5. Pounce the brush up and down all over the stencil.  Make sure to get the paint in all the corners and curves. Be careful not to use to much paint because then the paint goes under the edge of the stencil.

Sometimes you can do a gentle swirling motion in a kind of circle to get in the corners. But be careful not to get the paint under the edges.

6. It is a good idea to use tape on the outside edges so that the paint doesn’t go off the edge of the stencil. Mom says this is called masking. You can mask off any part of the design that you don’t want paint to go.

7. Carefully peel off the stencil. Repeat with the other hot pad.

8. Set the hotpads in a safe place to dry. The instructions on the paint will tell you how long to let them dry.

9. Because the red and black colors looked kind of flat, my mom suggested that I give it a little more pizazz by adding white highlights. I used a tiny paint brush and just a bit of white fabric paint. You can see how much more it pops. It is nice to have to some white on these hotpads because then it will match later in a set if there is white in the towels and dishcloths.

Now the question is how to trim the hotpads. Shall I use black rick-rack with white thread or white lace with a black chain stitch? I could use white rick-rack and black embroidery or even a flower applique. What do you think?

Respectfully submitted by Miss Abigail.

Thursday, March 10, 2011

Stenciled Hot Pads

I made these hot pads to match the dishcloth I wrote about. They are made with a stenciled design. A stencil is a sheet of plastic or paper or metal with a cut-out picture. It is used with ink, paint, or dye to transfer the picture onto another surface. You can stencil on almost anything! You can stencil on walls, tables, clothing, furniture, boxes - even paper like greeting cards, notebooks and stationery. A stencil can be used more than once to repeat the design.

I made my hot pads for a 4-H project. Stenciling was one of the techniques included in the project. My mom helped me learn how to do it. At first it was hard because if you use too much paint, it gets goopy and leaks under the edges of the stencil. But now that I have some skill, it is easier. Taping the stencil helps keep it from sliding all over. Holding the stencil tightly down on the surface or using an adhesive stencil is another good trick because this keeps the paint from going under the edge and sharp edges are very important in stenciling.

I also stenciled on this tote bag.

and I stenciled puppy paw prints on these pants. ;o)

Stenciling is a very handy skill in making things for a future home. You can stencil on hot pads, pillow cases, couch pillows, curtains, towels, place mats - even your clothes. It is quick, easy and fun!

The stenciled hot pads, together with my crocheted dishcloth, will make a nice set for my hope chest.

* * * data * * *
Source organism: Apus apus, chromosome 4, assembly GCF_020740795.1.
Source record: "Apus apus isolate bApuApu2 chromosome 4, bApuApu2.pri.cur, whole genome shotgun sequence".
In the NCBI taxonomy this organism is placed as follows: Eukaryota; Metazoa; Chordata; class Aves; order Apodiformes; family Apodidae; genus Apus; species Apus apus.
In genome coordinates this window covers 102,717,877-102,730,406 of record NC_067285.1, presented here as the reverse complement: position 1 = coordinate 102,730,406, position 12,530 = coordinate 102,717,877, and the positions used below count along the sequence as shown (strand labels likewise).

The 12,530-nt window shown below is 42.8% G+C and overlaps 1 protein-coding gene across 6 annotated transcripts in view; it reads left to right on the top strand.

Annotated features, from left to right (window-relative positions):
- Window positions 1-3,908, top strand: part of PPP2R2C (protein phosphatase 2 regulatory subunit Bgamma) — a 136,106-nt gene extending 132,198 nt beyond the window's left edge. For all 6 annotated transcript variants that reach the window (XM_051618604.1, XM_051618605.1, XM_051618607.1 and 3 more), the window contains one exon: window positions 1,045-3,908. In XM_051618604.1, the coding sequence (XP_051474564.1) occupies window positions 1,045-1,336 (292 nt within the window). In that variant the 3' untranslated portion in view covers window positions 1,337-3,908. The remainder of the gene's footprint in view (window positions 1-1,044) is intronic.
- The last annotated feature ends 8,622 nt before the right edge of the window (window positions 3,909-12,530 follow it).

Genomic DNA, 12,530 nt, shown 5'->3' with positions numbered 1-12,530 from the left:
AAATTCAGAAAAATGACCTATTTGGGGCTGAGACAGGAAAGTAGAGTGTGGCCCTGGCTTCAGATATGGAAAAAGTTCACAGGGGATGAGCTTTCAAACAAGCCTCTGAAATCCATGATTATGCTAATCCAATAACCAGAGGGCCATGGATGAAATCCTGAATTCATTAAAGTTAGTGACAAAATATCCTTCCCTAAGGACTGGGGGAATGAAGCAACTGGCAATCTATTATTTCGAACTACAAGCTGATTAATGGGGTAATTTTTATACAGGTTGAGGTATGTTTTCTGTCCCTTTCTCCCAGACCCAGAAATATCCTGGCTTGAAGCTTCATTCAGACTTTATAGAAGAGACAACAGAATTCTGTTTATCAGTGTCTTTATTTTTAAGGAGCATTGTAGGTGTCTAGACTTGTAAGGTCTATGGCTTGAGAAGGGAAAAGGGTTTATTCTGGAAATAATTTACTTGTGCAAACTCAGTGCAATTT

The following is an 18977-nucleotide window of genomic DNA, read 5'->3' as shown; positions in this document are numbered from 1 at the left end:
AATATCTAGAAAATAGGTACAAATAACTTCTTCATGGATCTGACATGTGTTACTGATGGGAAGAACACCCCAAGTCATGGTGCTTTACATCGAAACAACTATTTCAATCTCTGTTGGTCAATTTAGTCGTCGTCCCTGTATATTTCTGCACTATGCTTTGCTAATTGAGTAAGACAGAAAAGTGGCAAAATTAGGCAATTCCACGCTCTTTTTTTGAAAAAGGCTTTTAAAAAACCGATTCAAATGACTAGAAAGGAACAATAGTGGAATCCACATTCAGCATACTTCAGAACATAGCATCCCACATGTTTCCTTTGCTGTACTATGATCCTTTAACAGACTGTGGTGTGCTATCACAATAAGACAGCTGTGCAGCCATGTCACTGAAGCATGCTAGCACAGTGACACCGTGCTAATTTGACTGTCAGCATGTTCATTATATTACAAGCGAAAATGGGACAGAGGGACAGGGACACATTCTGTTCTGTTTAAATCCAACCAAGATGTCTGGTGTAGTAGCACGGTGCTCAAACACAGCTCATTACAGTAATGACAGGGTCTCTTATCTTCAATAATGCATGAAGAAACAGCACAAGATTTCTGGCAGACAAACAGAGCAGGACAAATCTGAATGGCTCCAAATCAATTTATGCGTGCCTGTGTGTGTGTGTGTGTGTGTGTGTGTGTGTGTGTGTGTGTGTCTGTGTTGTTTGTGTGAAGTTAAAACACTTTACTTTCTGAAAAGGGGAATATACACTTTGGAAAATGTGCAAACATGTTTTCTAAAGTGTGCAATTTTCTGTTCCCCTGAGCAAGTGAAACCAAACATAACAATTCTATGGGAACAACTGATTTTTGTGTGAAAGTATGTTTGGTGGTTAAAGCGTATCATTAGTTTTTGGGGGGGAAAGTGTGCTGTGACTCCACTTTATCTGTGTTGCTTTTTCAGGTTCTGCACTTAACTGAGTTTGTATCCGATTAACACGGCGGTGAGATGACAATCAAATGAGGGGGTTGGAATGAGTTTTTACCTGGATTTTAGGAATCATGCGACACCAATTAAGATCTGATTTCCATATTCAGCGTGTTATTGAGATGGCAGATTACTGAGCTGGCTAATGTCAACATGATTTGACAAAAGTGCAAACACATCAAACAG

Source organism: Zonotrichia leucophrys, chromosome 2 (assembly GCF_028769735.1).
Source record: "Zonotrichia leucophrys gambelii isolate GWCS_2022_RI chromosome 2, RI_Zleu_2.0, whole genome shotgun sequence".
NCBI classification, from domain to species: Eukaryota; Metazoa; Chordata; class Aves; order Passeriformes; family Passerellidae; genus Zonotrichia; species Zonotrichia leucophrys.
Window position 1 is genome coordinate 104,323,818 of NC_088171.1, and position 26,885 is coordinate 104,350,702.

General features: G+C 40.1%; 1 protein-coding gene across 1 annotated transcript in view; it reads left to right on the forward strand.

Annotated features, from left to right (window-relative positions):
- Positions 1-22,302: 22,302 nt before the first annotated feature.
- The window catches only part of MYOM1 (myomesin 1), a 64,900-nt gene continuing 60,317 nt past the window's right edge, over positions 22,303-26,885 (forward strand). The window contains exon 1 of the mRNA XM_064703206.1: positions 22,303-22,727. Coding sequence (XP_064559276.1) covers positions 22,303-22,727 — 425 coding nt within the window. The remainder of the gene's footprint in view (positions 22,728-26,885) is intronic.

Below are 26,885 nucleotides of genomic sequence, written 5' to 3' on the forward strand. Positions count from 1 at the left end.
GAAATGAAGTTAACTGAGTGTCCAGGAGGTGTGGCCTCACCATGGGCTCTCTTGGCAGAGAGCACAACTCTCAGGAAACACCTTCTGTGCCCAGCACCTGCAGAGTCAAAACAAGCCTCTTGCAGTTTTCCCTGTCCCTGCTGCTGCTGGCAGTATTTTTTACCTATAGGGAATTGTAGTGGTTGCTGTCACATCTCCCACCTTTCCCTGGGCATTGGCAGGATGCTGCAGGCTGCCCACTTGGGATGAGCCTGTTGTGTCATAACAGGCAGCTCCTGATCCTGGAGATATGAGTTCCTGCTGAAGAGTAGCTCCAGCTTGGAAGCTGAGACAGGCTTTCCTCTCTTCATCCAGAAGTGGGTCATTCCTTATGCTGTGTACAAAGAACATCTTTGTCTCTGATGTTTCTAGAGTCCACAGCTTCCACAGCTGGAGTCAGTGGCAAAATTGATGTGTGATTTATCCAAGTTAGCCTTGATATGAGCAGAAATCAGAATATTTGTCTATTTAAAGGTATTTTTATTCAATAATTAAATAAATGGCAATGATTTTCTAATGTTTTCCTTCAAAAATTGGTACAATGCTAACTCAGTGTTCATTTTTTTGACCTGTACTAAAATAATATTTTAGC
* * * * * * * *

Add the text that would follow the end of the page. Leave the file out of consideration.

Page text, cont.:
Respectfully submitted by Miss Abigail.

Monday, March 7, 2011

Link for a Great Hand-Sewing Project

This beautiful photo belongs to

I sometimes lurk on a great blog called Raising Homemakers. Several women contribute to this blog, dedicated to helping moms "teach and prepare daughters in the art of homemaking." Believe me, I can use their help. Recently, a post appeared with a darling hand-sewing project called Little Bag Sewing Tutorial. I am always looking for simple (meaning do-able) projects that will help me teach Miss Abigail and give her a way to practice her skills at needlework. I think she will enjoy making one of these useful, pretty little bags. We can always use another way to organize her stuff, even beyond the practice with hand-sewing.

Using a needle can be surprisingly difficult for those who do not have long years of experience! Making small, even stitches can be a challenge. As I have worked with Miss Abigail, I have discovered that she is more willing to try when her efforts produce a practical result. She doesn't like to just sit and practice with nothing to show for it but a line of stitching on fabric. Who would, really? I have had her stitch on a dishtowel, since that produces a useful item for the kitchen. I also have the most beautiful flannel dust cloths! This project will be different and easily do-able. Did you notice the fancy ribbon ties? I would never have thought to add that extra ribbon. So cute.

I'll give Miss Abigail the opportunity to dream up her own design and follow the directions given in the tutorial. I wonder what she will come up with. Thanks to Robin at for this wonderful tutorial.

Thursday, March 3, 2011

A Treasure from My Hope Chest

I feel so blessed to live in an age when the daily work required to keep house is easier. The amount and difficulty of the work in past ages was staggering. My grandmothers labored endlessly in ordinary household tasks that take me mere minutes in comparable time.  In spite of the difficulty of keeping up with ordinary tasks, homemakers have always found time to work on special projects. These projects often involved adding beauty to a functional object used in the home, but sometimes a woman might create a truly unique item, one that would make some room in her home lovely and bring special pleasure to herself and others.

I can only assume that was the case when my grandmother made this little crocheted teacup. There is no other use than to bring a bit of beauty to a shelf and a certain satisfaction to her soul. Grandma Clements was an expert in thread crochet. She made many, many crocheted items, including these teacups, which she often gave as gifts. This one came to me several years before I was married. I enjoyed seeing it on my bedroom desk and later put it with other items in my hope chest. It now sits on a shelf in my sewing room, where it continually reminds me that I, too, can create beautiful things.